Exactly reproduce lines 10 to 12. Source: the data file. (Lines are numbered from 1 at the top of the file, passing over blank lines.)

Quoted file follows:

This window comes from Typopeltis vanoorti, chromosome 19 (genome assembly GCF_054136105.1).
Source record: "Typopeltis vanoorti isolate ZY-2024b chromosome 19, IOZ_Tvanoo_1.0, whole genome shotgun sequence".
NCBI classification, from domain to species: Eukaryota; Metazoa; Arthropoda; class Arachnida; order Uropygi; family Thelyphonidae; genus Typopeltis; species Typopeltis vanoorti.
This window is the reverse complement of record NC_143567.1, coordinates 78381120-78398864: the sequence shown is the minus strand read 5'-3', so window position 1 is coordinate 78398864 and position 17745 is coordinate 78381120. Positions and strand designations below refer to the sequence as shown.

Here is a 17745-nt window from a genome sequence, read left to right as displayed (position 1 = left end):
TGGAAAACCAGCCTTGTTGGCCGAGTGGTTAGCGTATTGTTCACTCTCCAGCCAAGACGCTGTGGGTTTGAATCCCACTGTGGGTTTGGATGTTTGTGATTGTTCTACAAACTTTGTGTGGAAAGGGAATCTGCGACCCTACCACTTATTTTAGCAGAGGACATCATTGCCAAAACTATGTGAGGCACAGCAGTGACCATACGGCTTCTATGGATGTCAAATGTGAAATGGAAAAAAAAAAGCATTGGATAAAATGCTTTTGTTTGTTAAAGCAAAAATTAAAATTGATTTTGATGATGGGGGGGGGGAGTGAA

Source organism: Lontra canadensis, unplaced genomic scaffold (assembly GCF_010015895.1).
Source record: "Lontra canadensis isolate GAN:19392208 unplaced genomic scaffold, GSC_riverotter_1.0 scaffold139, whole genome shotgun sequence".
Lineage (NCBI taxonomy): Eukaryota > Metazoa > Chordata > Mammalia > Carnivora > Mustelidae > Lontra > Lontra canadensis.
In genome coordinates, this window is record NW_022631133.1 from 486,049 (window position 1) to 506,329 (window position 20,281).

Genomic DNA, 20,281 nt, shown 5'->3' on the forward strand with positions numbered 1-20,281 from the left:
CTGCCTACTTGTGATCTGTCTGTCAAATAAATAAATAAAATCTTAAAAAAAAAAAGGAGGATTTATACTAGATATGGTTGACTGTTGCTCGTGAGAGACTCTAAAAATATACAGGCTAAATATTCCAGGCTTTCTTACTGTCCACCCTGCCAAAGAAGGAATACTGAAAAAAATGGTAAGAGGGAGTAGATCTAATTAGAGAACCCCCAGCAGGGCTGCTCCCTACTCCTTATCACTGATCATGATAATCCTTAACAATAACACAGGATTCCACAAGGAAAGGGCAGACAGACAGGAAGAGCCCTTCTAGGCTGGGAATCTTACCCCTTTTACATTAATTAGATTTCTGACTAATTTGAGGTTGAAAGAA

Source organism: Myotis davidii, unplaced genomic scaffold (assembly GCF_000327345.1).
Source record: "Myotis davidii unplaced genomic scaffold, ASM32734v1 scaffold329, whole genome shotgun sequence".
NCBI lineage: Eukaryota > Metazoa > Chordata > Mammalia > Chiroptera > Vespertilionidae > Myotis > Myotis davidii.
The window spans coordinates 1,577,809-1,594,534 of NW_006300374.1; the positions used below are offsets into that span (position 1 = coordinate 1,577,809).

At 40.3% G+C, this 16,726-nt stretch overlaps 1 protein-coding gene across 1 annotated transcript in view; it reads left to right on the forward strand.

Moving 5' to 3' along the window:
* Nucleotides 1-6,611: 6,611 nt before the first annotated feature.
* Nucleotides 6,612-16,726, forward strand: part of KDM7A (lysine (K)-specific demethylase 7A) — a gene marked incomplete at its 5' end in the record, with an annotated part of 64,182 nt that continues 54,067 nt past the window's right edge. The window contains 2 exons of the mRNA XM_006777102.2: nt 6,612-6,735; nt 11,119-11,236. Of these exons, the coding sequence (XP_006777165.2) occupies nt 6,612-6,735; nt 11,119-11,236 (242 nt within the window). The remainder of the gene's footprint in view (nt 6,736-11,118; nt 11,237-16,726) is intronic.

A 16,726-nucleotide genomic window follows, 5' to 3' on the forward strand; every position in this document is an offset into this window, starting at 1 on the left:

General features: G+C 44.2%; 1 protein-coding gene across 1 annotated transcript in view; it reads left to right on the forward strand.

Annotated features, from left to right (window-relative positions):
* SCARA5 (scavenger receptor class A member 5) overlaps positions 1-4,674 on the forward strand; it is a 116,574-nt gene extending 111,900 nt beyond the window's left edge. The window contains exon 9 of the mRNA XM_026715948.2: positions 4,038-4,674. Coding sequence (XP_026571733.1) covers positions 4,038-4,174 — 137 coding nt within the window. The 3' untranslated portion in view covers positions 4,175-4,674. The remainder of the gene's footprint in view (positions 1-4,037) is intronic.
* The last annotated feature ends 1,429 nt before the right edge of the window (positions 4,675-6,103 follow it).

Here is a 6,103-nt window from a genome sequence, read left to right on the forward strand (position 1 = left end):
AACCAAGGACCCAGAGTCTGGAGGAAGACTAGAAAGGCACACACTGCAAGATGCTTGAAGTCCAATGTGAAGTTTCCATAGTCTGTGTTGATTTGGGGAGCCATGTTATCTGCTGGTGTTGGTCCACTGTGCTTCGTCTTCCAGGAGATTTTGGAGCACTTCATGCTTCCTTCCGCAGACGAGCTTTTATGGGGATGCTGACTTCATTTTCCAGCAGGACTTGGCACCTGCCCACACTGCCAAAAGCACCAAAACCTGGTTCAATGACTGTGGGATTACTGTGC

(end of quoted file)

In genome coordinates, this window is record NW_022631133.1 from 486,049 (window position 1) to 506,329 (window position 20,281).

Genomic DNA, 20,281 nt, shown 5'->3' on the forward strand with positions numbered 1-20,281 from the left:
CTGCCTACTTGTGATCTGTCTGTCAAATAAATAAATAAAATCTTAAAAAAAAAAAGGAGGATTTATACTAGATATGGTTGACTGTTGCTCGTGAGAGACTCTAAAAATATACAGGCTAAATATTCCAGGCTTTCTTACTGTCCACCCTGCCAAAGAAGGAATACTGAAAAAAATGGTAAGAGGGAGTAGATCTAATTAGAGAACCCCCAGCAGGGCTGCTCCCTACTCCTTATCACTGATCATGATAATCCTTAACAATAACACAGGATTCCACAAGGAAAGGGCAGACAGACAGGAAGAGCCCTTCTAGGCTGGGAATCTTACCCCTTTTACATTAATTAGATTTCTGACTAATTTGAGGTTGAAAGAA